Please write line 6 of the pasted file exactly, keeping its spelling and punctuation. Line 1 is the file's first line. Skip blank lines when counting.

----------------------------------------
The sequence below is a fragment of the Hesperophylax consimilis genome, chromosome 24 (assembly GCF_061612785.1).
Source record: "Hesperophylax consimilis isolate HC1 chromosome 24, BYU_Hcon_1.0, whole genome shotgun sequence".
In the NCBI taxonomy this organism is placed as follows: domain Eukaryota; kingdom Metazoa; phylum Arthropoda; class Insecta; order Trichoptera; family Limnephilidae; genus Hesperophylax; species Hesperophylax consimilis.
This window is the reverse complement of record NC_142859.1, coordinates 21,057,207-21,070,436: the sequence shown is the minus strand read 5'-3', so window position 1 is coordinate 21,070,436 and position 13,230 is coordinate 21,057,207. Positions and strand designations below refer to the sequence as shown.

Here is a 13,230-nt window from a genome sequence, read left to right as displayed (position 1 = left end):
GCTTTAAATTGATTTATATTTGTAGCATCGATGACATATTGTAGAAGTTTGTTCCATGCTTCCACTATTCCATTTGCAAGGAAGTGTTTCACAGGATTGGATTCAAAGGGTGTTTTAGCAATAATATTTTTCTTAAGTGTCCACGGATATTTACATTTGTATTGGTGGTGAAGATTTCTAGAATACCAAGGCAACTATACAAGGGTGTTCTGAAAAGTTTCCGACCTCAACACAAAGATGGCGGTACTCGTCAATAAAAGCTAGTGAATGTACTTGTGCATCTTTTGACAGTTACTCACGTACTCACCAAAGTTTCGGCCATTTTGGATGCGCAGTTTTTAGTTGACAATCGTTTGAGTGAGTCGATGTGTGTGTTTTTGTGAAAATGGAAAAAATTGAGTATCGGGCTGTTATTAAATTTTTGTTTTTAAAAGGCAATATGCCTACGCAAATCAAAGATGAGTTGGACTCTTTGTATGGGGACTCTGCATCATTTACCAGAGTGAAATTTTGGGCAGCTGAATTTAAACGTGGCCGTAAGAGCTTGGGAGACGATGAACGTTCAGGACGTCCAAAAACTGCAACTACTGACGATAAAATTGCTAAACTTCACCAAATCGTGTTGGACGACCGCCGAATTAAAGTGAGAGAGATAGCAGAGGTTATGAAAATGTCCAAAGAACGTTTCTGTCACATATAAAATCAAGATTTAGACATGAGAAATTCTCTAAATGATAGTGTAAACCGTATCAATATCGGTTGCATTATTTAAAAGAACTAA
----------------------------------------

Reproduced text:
GCTTTAAATTGATTTATATTTGTAGCATCGATGACATATTGTAGAAGTTTGTTCCATGCTTCCACTATTCCATTTGCAAGGAAGTGTTTCACAGGATTGGATTCAAAGGGTGTTTTAGCAATAATATTTTTCTTAAGTGTCCACGGATATTTACATTTGTATTGGTGGTGAAGATTTCTAGAATACCAAGGCAACTATACAAGGGTGTTCTGAAAAGTTTCCGACCTCAACACAAAGATGGCGGTACTCGTCAATAAAAGCTAGTGAATGTACTTGTGCATCTTTTGACAGTTACTCACGTACTCACCAAAGTTTCGGCCATTTTGGATGCGCAGTTTTTAGTTGACAATCGTTTGAGTGAGTCGATGTGTGTGTTTTTGTGAAAATGGAAAAAATTGAGTATCGGGCTGTTATTAAATTTTTGTTTTTAAAAGGCAATATGCCTACGCAAATCAAAGATGAGTTGGACTCTTTGTATGGGGACTCTGCATCATTTACCAGAGTGAAATTTTGGGCAGCTGAATTTAAACGTGGCCGTAAGAGCTTGGGAGACGATGAACGTTCAGGACGTCCAAAAACTGCAACTACTGACGATAAAATTGCTAAACTTCACCAAATCGTGTTGGACGACCGCCGAATTAAAGTGAGAGAGATAGCAGAGGTTATGAAAATGTCCAAAGAACGTTTCTGTCACATATAAAATCAAGATTTAGACATGAGAAATTCTCTAAATGATAGTGTAAACCGTATCAATATCGGTTGCATTATTTAAAAGAACTAA